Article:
But an important issue is that of ‘clinically relevant effects’. As the authors discuss, they did not find any papers which attempted to establish guidelines on clinically relevant changes or minimal important differences in trials on pain or crying in infants. Therefore, they somewhat arbitrarily came up with the figure of 30 minutes average reduction in crying time per day (between treatment and control groups) as a yardstick. In other words, unless the babies who received the acupuncture treatments cried on average 30 minutes less per day than those who didn’t, the treatment would be considered ineffective.
The actual results showed a reduction of nearly 25 minutes per day mid-treatment, 11 minutes per day at the end of the treatment, and 12 minutes per day at the long-term follow-up. The mid-treatment figure dropped to about 14 minutes per day when one trial was removed in a ‘sensitivity analysis’, as the parents who were making the judgements in that trial were apparently unblinded (meaning they might have been biased towards reporting more favourable outcomes).
Are there different types of crying?
I would argue that while we can’t directly ask babies what they consider ‘relevant’, parents can certainly give an opinion. Both my own children had episodes of colic, and as I imagine most parents in this situation would agree, it is horrible watching your helpless child suffer. Colicky crying is quite different from normal crying, and far more stressful for all concerned. So would parents (and babies) consider 11-14 minutes per day reduction in crying ‘relevant’? Consider that we’re talking about a 1-month follow-up period, which means an average reduction in crying of about 10 hours over the duration of the longest included trial. When put this way, as a parent I would at least want to know more about the treatment in question.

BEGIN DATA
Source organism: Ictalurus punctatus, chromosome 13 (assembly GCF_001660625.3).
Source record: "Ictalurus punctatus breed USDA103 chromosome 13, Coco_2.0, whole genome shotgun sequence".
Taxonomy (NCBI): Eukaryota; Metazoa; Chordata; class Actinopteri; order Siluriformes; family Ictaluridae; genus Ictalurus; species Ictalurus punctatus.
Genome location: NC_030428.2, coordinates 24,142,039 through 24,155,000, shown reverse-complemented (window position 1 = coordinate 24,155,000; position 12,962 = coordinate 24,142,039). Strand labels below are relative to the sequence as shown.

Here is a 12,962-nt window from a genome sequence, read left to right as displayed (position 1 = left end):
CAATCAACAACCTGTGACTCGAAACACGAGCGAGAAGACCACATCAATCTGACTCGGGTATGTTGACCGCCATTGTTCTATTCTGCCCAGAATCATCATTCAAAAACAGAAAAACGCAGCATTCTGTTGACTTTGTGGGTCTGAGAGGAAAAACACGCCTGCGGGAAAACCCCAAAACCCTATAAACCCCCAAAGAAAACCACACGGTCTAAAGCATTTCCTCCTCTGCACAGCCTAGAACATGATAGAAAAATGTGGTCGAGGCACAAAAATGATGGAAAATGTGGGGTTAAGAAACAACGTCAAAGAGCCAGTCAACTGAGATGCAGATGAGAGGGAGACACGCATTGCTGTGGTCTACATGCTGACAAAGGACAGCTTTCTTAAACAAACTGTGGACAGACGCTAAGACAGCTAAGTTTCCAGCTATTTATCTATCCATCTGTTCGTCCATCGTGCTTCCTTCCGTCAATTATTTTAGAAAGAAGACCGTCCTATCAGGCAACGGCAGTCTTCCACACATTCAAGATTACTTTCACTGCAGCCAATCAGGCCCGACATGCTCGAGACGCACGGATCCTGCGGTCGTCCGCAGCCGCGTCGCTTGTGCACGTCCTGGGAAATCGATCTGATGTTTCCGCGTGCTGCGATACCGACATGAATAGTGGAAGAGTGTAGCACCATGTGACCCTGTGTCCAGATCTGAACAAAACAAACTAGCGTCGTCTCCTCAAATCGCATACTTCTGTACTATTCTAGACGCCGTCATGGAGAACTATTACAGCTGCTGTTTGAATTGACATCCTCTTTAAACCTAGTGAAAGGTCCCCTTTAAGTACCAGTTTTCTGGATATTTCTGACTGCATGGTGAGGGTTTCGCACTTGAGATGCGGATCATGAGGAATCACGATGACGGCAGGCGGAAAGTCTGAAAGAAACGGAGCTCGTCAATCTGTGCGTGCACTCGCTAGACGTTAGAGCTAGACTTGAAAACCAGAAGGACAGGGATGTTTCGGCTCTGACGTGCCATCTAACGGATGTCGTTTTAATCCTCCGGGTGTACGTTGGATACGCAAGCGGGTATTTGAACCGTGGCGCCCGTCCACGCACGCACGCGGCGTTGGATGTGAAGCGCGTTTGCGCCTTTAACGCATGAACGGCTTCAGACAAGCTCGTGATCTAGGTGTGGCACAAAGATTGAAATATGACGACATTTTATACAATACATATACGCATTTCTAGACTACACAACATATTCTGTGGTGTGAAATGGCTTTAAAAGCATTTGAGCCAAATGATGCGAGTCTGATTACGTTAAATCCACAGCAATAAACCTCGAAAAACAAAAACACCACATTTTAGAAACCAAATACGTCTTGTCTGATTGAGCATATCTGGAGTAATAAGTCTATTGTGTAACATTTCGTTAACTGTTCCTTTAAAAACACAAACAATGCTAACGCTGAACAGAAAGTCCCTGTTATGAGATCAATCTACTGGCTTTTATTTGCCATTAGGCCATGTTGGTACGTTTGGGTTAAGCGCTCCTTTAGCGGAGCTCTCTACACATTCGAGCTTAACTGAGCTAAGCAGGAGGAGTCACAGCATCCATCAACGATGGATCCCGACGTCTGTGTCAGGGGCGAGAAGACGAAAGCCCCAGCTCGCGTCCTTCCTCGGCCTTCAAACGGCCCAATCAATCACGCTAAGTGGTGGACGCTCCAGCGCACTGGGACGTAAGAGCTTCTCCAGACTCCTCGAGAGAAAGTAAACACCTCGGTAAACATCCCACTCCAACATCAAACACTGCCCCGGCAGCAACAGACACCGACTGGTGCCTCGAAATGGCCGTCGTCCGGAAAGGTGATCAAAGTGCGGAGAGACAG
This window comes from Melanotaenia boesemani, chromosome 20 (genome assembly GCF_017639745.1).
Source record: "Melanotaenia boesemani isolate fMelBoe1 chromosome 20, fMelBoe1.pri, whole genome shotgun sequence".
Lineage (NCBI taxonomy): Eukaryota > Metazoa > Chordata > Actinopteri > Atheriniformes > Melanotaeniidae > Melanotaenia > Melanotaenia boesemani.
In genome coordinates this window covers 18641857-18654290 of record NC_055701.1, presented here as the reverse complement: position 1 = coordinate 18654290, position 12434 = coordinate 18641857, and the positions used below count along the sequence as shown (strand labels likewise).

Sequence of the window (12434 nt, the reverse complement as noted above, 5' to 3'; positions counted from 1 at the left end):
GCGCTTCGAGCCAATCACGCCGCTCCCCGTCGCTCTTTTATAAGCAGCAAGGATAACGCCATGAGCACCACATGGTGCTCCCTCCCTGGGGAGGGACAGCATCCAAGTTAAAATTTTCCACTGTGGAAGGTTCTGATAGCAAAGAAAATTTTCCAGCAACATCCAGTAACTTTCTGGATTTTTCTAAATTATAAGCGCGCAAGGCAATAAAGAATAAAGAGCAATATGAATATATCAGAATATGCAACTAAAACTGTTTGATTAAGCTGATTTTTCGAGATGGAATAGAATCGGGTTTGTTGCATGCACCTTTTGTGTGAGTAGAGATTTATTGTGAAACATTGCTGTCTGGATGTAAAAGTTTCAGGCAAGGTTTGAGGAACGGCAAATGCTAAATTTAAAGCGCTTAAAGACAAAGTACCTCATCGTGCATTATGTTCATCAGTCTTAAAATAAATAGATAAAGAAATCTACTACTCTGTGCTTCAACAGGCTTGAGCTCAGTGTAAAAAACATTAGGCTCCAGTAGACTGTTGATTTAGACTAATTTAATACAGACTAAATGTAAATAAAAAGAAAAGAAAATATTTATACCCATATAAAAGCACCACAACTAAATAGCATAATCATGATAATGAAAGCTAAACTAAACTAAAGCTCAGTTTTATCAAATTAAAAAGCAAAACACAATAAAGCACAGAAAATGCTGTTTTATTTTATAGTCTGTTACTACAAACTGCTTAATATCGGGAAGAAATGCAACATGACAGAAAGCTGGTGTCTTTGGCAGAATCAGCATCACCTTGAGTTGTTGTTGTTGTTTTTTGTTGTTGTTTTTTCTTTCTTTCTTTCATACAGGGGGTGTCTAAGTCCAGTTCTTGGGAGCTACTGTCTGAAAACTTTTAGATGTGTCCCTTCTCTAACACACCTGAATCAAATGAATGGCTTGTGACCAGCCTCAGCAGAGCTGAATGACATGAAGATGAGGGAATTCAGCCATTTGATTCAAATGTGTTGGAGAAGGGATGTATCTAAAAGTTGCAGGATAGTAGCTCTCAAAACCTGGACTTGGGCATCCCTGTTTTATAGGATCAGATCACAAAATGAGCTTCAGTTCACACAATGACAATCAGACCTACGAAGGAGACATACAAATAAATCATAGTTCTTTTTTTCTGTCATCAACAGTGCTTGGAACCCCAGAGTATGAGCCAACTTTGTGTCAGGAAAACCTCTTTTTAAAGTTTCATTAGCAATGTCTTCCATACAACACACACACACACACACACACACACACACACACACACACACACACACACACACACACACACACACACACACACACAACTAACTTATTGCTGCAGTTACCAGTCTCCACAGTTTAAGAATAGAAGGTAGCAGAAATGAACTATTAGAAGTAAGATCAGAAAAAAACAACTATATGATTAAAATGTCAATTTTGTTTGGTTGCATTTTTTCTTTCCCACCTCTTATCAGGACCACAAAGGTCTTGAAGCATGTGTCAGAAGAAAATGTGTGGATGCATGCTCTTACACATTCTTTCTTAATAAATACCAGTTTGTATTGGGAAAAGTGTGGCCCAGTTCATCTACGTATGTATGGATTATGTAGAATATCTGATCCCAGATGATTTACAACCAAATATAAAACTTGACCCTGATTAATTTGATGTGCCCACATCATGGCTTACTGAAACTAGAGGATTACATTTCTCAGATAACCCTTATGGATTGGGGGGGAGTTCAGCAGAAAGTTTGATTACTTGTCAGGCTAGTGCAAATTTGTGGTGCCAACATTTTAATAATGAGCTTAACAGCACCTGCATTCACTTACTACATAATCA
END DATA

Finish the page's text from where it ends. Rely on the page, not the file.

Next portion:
A vital consideration when looking at this meta-analysis is that they only considered total crying time, and didn’t differentiate colicky crying. Unfortunately, the 2013 trial (the only negative one) didn’t use a validated symptom diary, and therefore didn’t record this information. The authors of the 2017 trial put it this way: